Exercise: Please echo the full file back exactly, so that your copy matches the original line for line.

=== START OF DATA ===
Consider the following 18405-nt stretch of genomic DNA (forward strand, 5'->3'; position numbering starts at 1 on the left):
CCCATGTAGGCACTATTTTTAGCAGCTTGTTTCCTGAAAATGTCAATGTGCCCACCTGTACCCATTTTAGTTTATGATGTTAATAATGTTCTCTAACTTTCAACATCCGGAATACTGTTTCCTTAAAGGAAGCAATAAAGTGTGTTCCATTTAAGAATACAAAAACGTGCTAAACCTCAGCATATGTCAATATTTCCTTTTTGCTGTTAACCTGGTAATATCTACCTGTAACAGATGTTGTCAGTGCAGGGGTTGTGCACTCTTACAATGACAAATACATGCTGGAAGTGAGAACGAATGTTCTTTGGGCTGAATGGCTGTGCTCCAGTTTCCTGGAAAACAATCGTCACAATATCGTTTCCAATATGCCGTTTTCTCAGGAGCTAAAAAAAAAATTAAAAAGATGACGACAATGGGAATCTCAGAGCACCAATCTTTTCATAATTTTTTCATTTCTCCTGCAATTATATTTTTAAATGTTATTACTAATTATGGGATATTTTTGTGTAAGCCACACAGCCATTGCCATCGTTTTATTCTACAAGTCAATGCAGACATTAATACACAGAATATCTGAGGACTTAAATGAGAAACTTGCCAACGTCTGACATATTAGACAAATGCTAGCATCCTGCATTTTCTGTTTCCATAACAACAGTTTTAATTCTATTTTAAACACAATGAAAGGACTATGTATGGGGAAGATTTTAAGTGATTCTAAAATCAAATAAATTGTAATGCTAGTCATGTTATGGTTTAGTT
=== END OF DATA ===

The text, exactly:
Consider the following 18405-nt stretch of genomic DNA (forward strand, 5'->3'; position numbering starts at 1 on the left):
CCCATGTAGGCACTATTTTTAGCAGCTTGTTTCCTGAAAATGTCAATGTGCCCACCTGTACCCATTTTAGTTTATGATGTTAATAATGTTCTCTAACTTTCAACATCCGGAATACTGTTTCCTTAAAGGAAGCAATAAAGTGTGTTCCATTTAAGAATACAAAAACGTGCTAAACCTCAGCATATGTCAATATTTCCTTTTTGCTGTTAACCTGGTAATATCTACCTGTAACAGATGTTGTCAGTGCAGGGGTTGTGCACTCTTACAATGACAAATACATGCTGGAAGTGAGAACGAATGTTCTTTGGGCTGAATGGCTGTGCTCCAGTTTCCTGGAAAACAATCGTCACAATATCGTTTCCAATATGCCGTTTTCTCAGGAGCTAAAAAAAAAATTAAAAAGATGACGACAATGGGAATCTCAGAGCACCAATCTTTTCATAATTTTTTCATTTCTCCTGCAATTATATTTTTAAATGTTATTACTAATTATGGGATATTTTTGTGTAAGCCACACAGCCATTGCCATCGTTTTATTCTACAAGTCAATGCAGACATTAATACACAGAATATCTGAGGACTTAAATGAGAAACTTGCCAACGTCTGACATATTAGACAAATGCTAGCATCCTGCATTTTCTGTTTCCATAACAACAGTTTTAATTCTATTTTAAACACAATGAAAGGACTATGTATGGGGAAGATTTTAAGTGATTCTAAAATCAAATAAATTGTAATGCTAGTCATGTTATGGTTTAGTT